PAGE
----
The one heart-stopping moment of Republican Congressman Pete Sessions’ rambunctious town hall meeting last week came when Dr. James Ferguson, a local pediatrician introduced by Sessions, told a crowd openly hostile to mandatory vaccinations that the deadly, highly contagious SARS-CoV-2 virus will not only accelerate in spread after Thanksgiving but continue throughout the next decade. And, he said matter-of-factly, “you will all get COVID.”
Whether one survives, he said, will depend on various factors.
Dr. Ferguson didn’t really press the pluses of vaccination before the rowdy bunch in the University High School auditorium, but a new report by the Texas Department of State Health Services neatly does so, thank you. Covering COVID-19 statistics from Jan. 15, 2021, to Oct. 1, the report showed our state’s unvaccinated in all age groups were 45 times more likely to contract the coronavirus bug than fully vaccinated people — and 40 times more likely to die.
The report is the state’s first statistical analysis of the real-world impact of vaccination against COVID-19 in Texas. “This analysis quantifies what we’ve known for months,” said Chief State Epidemiologist Jennifer Shuford, M.D. “The COVID-19 vaccines are doing an excellent job of protecting people from getting sick and from dying from COVID-19. Vaccination remains the best way to keep yourself and the people close to you safe from this deadly disease.”
By week’s end, three Republican judges on the U.S. 5th Circuit Court of Appeals sent a somewhat different message, halting the Biden administration’s so-called vaccination mandate of companies of 100 or more employees. (As proposed, the mandate does allow for medical or religious exemptions.) The court ruling said the mandate overstepped the Occupational Safety and Health Administration’s authority, creating hardships for businesses.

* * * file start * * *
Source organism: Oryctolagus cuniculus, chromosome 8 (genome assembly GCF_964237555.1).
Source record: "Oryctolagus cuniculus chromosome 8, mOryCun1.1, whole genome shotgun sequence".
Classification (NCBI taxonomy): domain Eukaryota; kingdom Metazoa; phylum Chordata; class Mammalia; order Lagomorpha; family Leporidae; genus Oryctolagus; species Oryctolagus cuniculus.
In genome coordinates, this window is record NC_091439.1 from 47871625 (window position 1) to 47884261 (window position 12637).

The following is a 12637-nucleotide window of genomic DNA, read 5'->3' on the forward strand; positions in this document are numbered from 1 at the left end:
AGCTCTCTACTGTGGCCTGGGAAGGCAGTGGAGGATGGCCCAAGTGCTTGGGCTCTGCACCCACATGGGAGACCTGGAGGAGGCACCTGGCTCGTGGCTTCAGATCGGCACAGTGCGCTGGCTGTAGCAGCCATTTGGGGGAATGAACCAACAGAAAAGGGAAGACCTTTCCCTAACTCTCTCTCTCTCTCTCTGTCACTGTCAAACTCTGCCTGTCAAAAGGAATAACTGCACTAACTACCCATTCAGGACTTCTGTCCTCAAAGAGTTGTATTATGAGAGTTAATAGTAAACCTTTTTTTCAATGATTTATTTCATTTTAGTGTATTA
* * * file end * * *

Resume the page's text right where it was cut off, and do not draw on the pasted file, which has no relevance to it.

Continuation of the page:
“The mandate imposes a financial burden upon them by deputizing their participation in OSHA’s regulatory scheme, exposes them to severe financial risk if they refuse or fail to comply and threatens to decimate their workforces (and business prospects) by forcing unwilling employees to take their shots, take their tests or hit the road,” the judges wrote, sidestepping OSHA’s original charge by Congress to “assure safe and healthful working conditions for working men and women.”
Clearly, this ivory tower ruling is contrived to snake around rule of law to reach a desired outcome, even casting doubts on the “supposedly ‘grave danger’” of the pandemic. That’s an interesting twist of the facts. There’s nothing “supposed” about a rampaging virus that has claimed the lives of more than 761,000 Americans, often needlessly, in less than two years, and has infected nearly 47 million Americans in that time. Many who survived have lingering and debilitating medical conditions.
Yes, COVID-19 numbers in Texas have been in decline in recent weeks. But if we can continue along the lines of what Dr. Ferguson told us, Texas may well repeat the pattern of fall 2020 and see another surge when cool weather drives us indoors and families gather for the holidays. An informal survey by the Trib spotlights one hope: Persistent family members show remarkable success in convincing household holdouts to cry “uncle” and get vaccinated. They should now redouble their lifesaving magic.